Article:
Wisdom from departed cardinals: Caffarra on truth and conscience, Müller on the Roman Curia
Cardinal Carlo Caffarra died earlier this month, just days before he was scheduled to speak at a conference in Milan. But Catholic World Report has posted the full text of the address that the Italian cardinal had prepared for the occasion, and it is brilliant!
Cardinal Caffarra opens by recounting one of the most powerful scenes in the Gospel: Peter’s denial, his realization of what he has done, and his repentance. (“And he broke down and wept.” Mk 14: 72) The cardinal remarks that by denying Jesus, Peter denied the truth; by denying the truth, he denied himself. When he acknowledges the truth—that he is a disciple of the Lord—he recovers his dignity, even amid his tears.
From that starting point, Cardinal Caffarra goes on to explain how modern society has lost contact with the truth, with disastrous consequences for our culture, our freedom of thought and of action, and ultimately for our souls:
Due to long and complex cultural processes, today the bond between truth and freedom has been broken either by affirming a truth about man without freedom or a freedom without truth. This double affirmation can occur in ecological ideologies, in the contemporary vision of sexuality, in economic doctrines, in the reduction of law to a mere normative technique.
The cardinal’s address is challenging—not just because it is intellectually demanding, but also because he avoids simplistic answers to profound questions. If you are tempted to think of Cardinal Caffarra as an ally of “conservative” forces within the Church, you might have trouble explaining this provocative sentence: “Everything that makes up what we call ‘Western civilization’ leads to atheism or to the expulsion of religion from the horizon of life.”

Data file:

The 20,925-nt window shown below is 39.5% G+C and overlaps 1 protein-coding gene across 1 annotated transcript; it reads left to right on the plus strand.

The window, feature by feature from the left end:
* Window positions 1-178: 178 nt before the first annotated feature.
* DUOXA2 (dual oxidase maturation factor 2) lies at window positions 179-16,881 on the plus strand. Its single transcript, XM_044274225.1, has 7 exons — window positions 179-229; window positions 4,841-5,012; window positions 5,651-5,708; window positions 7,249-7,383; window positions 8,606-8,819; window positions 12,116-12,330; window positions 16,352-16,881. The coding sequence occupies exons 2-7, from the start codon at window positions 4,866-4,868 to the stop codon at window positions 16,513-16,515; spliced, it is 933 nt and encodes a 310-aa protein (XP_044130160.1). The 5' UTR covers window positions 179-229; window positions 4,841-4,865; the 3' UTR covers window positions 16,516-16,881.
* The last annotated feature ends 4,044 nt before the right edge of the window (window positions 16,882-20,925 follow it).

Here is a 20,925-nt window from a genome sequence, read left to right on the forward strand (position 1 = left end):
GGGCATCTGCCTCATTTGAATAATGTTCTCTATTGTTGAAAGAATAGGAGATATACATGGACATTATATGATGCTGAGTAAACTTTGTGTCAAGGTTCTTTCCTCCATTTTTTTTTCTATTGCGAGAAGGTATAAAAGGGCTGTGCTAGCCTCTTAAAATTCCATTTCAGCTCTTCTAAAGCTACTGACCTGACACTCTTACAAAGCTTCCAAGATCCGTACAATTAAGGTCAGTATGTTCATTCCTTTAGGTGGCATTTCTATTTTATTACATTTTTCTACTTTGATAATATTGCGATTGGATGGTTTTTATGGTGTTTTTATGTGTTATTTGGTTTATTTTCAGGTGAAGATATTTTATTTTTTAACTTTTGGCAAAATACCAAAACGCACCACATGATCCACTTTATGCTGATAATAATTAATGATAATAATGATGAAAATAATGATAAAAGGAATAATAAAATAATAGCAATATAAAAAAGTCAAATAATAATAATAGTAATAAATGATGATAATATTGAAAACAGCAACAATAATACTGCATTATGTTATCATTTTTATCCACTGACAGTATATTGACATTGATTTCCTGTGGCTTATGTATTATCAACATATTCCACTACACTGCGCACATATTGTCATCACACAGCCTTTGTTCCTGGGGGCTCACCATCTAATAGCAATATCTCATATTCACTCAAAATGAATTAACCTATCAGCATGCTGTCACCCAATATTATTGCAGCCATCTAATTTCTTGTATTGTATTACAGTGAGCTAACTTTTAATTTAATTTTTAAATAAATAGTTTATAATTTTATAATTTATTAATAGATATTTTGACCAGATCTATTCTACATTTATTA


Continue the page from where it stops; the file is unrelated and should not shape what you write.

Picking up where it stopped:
The cardinal’s address is entitled “The Restoration of Man.” And his prescription is stated in simple terms: “It is dramatically urgent for the Church to put an end to its silence on the subject of the supernatural.”
Read it. And weep.
Cardinal Gerhard Müller remains very much alive, although he no longer serves as prefect of the Congregation for the Doctrine of the Faith. In fact he has hinted that he might someday return to active service in the Curia. In the same talk in which he dropped that hint, he also spoke about what he sees as a fundamental problem in the structure of the Vatican bureaucracy: the dominant position of the Secretariat of State.
“Diplomacy and power issues have priority today and that is a wrong strategic move which must be corrected,” Cardinal Müller said. “Something has always gone wrong when the Church seeks power. The belief in Jesus Christ should be center stage and the Pope should be a ‘servant of salvation.’”
Regular readers may recall that I have made the same argument:
Second, the odd mixture of diplomacy and internal Church affairs creates an unhealthy dynamic. Of all the offices at the Vatican, the Secretariat of State—the office that deals with secular governments, the office staffed by clerics trained in the arts of diplomacy—is the office most likely to be influenced by worldly concerns.
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